Greece's Debt May Not Be So Daunting
Greece's debt burden has taken on mythological attributes and questions about the dominant narrative have become a form of heresy. I, too, have repeated the line that "even the IMF considers Greece's debt unsustainable." Yet that is a half-truth and it has the potential to distort policy.
The assertion comes from a June 26 International Monetary Fund document that Greece's former finance minister, Yanis Varoufakis, called a "fascinating read." In his bombastic style, he went on to assert: "Never before has a veritable institution advocated policies that clashed so mercilessly with its own research. Never before has the IMF agreed, on economic analysis, with a government it sought to devastate."
But the IMF research paper didn't agree with the economic analysis of Prime Minister Alexis Tsipras's government. What it said was that the actions of this government, and the previous one, drove the 2012 bailout program off track and increased Greece's financing needs.
"If the program had been implemented as assumed, no further debt relief would have been needed under the agreed November 2012 framework," the IMF document read. In fact, it claimed Greece would have achieved better-than-projected debt-to-gross-domestic-product ratios by 2020 and 2022. "However, very significant changes in policies and in the outlook since early this year have resulted in a substantial increase in financing needs," the IMF went on. Greece wasn't collecting enough taxes, privatization stalled and growth lagged.
Varoufakis and Tsipras shouldn't try to co-opt IMF analysts as allies, even if they end up calling for debt relief. The IMF is operating by a different logic, though it also is easy to question.
As Julian Schumacher and Beatrice Weder di Mauro of the University of Mainz pointed out, the templates the IMF uses for its debt sustainability analyses are available to the public and can be tested. There are two frameworks: one for relatively rich countries with market access, the other for poor ones that cannot borrow on the financial markets. For Greece, the IMF used the rich-country one, which focuses on nominal debt levels. From that point of view, Greece looks horrible: Its debt, the IMF says, will peak at about 200 percent of GDP in the next two years if its financing needs are met.
The problem with that approach is that the rich-country model no longer is relevant to Greece. Sure, its per capita GDP remains high -- almost $26,000 in 2014, taking into account purchasing power parity, making it 44th in the world -- and the poor-country framework is only applied to really low-income nations with per capita GDP below $1,200. It could be argued, however, that Greece, with 25.5 percent unemployment (and more than 60 percent of young people out of work) and with capital controls that allow a bank depositor to withdraw only $420 a week, may no longer qualify as a first-world country because it has neither the economic wherewithal, nor the market access. Greece may not recover these for years.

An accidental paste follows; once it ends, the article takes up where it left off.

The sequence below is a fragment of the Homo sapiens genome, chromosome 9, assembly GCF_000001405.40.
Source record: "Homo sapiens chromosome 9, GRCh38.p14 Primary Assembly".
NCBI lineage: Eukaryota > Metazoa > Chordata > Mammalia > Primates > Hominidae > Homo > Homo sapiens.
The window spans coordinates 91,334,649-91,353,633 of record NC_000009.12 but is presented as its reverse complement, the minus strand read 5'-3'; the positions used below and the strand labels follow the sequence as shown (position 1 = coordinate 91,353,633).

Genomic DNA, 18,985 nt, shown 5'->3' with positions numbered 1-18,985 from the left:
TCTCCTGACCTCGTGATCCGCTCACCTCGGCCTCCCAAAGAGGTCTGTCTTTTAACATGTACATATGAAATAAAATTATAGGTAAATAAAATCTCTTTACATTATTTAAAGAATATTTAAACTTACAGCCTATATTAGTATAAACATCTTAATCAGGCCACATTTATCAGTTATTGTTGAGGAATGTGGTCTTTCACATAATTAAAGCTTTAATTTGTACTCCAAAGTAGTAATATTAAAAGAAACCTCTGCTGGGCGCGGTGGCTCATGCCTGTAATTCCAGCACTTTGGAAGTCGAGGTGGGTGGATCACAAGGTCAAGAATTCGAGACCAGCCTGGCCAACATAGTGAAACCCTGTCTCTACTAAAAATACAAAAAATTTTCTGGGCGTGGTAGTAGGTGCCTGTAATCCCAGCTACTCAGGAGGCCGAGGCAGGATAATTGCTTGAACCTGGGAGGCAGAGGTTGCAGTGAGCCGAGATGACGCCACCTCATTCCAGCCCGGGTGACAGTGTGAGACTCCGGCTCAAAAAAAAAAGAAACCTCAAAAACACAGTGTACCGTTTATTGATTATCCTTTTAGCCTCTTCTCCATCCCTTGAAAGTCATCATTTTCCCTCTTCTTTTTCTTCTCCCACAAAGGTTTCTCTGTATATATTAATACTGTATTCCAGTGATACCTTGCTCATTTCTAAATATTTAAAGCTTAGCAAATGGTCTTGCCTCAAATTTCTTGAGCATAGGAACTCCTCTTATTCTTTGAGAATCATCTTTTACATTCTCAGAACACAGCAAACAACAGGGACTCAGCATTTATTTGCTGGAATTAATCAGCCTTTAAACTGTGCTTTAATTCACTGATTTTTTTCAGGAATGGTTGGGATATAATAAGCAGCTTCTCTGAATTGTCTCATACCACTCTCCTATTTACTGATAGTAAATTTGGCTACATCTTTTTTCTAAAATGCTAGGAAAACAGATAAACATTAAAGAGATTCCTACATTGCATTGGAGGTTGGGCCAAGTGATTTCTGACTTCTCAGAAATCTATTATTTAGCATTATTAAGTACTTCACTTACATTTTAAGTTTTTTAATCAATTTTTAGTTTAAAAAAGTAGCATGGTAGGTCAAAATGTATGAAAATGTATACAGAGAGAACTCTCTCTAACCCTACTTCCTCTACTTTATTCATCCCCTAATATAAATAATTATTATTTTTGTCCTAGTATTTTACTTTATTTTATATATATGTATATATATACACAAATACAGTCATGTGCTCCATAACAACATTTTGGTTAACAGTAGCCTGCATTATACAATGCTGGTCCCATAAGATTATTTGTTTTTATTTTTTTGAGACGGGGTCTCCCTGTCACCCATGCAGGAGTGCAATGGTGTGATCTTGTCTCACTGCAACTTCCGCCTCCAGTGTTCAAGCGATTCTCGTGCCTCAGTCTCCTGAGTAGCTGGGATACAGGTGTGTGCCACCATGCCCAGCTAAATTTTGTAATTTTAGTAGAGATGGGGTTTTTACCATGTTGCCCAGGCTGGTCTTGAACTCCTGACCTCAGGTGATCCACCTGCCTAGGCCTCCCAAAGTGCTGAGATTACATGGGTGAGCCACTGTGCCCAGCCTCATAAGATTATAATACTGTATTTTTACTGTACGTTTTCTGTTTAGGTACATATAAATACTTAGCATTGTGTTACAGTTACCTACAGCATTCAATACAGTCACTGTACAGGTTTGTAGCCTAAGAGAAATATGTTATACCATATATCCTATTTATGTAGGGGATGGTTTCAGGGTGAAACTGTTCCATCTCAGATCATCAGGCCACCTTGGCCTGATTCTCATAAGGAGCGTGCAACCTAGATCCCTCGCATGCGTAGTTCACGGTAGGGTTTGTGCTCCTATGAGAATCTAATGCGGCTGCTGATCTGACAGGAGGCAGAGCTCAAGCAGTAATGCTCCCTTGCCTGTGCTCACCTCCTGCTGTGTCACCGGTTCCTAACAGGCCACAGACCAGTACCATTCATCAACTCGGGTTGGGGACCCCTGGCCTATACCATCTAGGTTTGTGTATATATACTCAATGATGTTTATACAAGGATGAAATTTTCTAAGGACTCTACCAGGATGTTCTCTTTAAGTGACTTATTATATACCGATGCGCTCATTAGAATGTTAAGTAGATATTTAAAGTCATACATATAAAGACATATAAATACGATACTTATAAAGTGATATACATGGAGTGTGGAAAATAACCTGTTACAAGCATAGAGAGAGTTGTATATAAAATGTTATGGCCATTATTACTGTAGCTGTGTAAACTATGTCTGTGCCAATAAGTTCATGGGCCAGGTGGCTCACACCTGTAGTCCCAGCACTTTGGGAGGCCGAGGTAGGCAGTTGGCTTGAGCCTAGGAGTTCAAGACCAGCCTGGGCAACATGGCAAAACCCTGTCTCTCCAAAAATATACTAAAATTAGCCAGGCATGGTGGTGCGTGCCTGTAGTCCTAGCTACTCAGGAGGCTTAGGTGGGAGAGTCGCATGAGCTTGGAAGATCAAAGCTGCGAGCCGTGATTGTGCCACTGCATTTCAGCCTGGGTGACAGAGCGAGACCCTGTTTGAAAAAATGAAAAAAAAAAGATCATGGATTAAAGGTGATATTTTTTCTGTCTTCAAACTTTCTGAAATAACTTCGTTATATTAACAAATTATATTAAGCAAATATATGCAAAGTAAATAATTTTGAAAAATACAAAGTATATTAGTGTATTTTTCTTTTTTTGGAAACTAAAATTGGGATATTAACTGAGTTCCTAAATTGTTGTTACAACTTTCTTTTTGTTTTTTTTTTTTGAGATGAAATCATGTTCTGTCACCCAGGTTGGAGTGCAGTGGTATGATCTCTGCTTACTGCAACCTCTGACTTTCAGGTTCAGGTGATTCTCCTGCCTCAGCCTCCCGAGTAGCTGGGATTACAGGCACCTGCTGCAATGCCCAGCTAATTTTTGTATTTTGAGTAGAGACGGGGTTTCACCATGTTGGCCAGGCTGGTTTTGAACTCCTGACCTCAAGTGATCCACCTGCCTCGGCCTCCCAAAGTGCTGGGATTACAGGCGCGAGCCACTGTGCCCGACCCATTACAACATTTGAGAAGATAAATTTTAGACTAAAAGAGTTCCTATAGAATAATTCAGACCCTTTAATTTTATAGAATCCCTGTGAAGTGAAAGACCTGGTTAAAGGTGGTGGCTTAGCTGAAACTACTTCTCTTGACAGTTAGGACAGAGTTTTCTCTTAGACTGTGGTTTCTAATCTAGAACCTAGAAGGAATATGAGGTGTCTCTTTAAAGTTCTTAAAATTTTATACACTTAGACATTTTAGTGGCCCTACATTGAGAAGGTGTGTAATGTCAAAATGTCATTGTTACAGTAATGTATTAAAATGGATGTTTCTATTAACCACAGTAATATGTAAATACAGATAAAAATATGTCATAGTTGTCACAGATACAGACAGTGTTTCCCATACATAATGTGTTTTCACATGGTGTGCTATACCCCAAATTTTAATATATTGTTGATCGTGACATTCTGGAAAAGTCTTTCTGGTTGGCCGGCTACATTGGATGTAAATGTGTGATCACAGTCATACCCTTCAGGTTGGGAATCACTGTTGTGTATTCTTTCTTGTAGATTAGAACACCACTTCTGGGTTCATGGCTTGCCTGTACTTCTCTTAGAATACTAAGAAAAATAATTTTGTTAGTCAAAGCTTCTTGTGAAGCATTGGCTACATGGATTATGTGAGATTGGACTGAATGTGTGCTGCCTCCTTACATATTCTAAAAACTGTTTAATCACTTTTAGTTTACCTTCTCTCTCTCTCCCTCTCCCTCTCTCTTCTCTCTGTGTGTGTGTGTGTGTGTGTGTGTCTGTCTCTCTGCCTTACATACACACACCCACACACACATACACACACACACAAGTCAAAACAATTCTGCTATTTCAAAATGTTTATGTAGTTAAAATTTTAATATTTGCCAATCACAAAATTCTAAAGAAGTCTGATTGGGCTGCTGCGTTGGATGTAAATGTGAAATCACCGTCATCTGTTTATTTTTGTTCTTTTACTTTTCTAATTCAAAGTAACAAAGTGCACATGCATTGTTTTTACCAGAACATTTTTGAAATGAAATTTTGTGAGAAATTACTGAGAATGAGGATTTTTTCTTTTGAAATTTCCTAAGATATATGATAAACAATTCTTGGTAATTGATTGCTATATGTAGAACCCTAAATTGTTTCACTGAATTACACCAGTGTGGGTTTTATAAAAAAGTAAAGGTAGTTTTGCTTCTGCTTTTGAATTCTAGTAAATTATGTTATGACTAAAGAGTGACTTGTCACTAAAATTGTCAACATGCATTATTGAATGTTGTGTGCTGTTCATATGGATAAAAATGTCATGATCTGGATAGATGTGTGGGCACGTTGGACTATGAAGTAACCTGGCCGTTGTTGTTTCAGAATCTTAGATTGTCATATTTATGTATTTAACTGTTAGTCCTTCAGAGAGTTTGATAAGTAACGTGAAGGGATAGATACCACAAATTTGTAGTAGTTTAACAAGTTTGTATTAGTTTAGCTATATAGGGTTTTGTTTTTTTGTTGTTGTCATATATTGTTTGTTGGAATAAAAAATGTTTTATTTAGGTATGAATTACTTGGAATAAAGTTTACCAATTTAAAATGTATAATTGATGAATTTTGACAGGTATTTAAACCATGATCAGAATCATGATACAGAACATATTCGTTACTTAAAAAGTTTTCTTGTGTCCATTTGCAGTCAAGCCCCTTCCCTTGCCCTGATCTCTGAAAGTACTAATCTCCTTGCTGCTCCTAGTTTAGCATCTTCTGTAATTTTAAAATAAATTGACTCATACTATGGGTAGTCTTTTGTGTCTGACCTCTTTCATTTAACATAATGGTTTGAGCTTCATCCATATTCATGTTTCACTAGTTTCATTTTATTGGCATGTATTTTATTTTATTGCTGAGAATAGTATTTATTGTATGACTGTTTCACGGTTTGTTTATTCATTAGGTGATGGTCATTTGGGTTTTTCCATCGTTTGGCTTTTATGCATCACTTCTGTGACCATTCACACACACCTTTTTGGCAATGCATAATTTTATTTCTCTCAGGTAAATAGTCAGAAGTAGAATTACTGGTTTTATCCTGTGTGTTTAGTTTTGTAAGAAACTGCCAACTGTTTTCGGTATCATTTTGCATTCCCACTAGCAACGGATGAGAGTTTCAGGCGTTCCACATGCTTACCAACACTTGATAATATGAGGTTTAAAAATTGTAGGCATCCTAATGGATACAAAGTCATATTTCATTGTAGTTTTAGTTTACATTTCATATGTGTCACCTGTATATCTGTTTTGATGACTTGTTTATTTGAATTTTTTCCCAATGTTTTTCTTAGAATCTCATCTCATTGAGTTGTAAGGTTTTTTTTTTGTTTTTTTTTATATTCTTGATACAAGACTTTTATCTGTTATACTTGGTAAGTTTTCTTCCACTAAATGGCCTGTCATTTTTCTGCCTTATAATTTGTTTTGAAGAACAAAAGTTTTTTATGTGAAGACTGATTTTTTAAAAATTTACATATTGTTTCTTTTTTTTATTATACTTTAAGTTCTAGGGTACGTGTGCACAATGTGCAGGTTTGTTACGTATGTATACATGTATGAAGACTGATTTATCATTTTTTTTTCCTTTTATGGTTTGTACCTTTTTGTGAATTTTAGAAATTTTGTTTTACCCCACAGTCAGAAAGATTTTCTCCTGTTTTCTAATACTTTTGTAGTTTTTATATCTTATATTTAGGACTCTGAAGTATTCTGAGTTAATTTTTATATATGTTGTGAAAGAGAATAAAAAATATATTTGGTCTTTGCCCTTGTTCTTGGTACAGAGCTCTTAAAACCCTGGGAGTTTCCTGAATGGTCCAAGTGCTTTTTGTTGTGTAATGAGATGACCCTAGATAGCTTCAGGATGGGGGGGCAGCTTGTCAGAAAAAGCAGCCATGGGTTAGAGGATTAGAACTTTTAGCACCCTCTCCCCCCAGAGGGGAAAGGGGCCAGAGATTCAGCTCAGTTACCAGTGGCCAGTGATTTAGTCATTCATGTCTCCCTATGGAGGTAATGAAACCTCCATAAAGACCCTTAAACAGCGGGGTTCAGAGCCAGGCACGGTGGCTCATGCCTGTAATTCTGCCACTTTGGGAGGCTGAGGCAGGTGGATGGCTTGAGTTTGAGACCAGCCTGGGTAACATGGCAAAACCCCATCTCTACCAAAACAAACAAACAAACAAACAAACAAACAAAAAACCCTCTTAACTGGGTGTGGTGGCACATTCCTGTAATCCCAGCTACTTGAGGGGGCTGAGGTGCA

Also, it shares an important feature with the countries to which the IMF applies the low-income framework: most of its debt -- 79 percent -- is held by public-sector lenders. Most of the rest is in long-term bonds that banks and funds received during the 2012 debt restructuring.
Schumacher and di Mauro point out that because of that profile, the low-income country framework, centered on the present value of debt, may provide a more accurate picture. Using the IMF and World Bank's 5 percent discount rate, they calculated that the net present value of Greek debt is 93 percent of GDP, 281 percent of exports and 213 percent of government revenue.
The first two numbers are terrible. World Bank calculations (for gross national income, a measure close to the GDP, and for exports) show similar ratios for countries such as Jamaica and Liberia, and that also includes private debt. Such data send strong distress signals: This is a country that needs debt relief.
However, even at 213 percent, the present value of Greek debt relative to budget revenue is below the IMF's danger threshold.
What that means is that, by IMF standards, Greece's debt is not really an unbearable burden on the country's government, which is supposed to be repaying it, even though it looks too big for the underlying economy.
But Greece, of course, isn't an economic outsider like Liberia, and developing-world standards shouldn't apply. It is an emerging special case that, according to Schumacher and di Mauro, needs a different debt sustainability model, preferably one that all the creditors and the government could accept.
For the moment, no one, not even the IMF, has any idea of whether Greece's debt is sustainable. That may explain why the German Finance Ministry rejected the IMF analysts' suggestion of extending maturities by "say, 30 years on the entire stock of the European debt" -- a strangely imprecise phrasing for the institution. It also may be why German Chancellor Angela Merkel hasn't explicitly responded to the possibility of debt restructuring as a reward for compliance with policy guidelines imposed by the creditors. What is clear is that Greece has a liquidity problem and that its economy needs to start growing again. With luck, that's being fixed. In the meantime, economists at the IMF, the European bailout fund and the European Central Bank should take another look at sustainability frameworks, agree on one they like and suggest a solution. There's still time.
This column does not necessarily reflect the opinion of the editorial board or Bloomberg LP and its owners.
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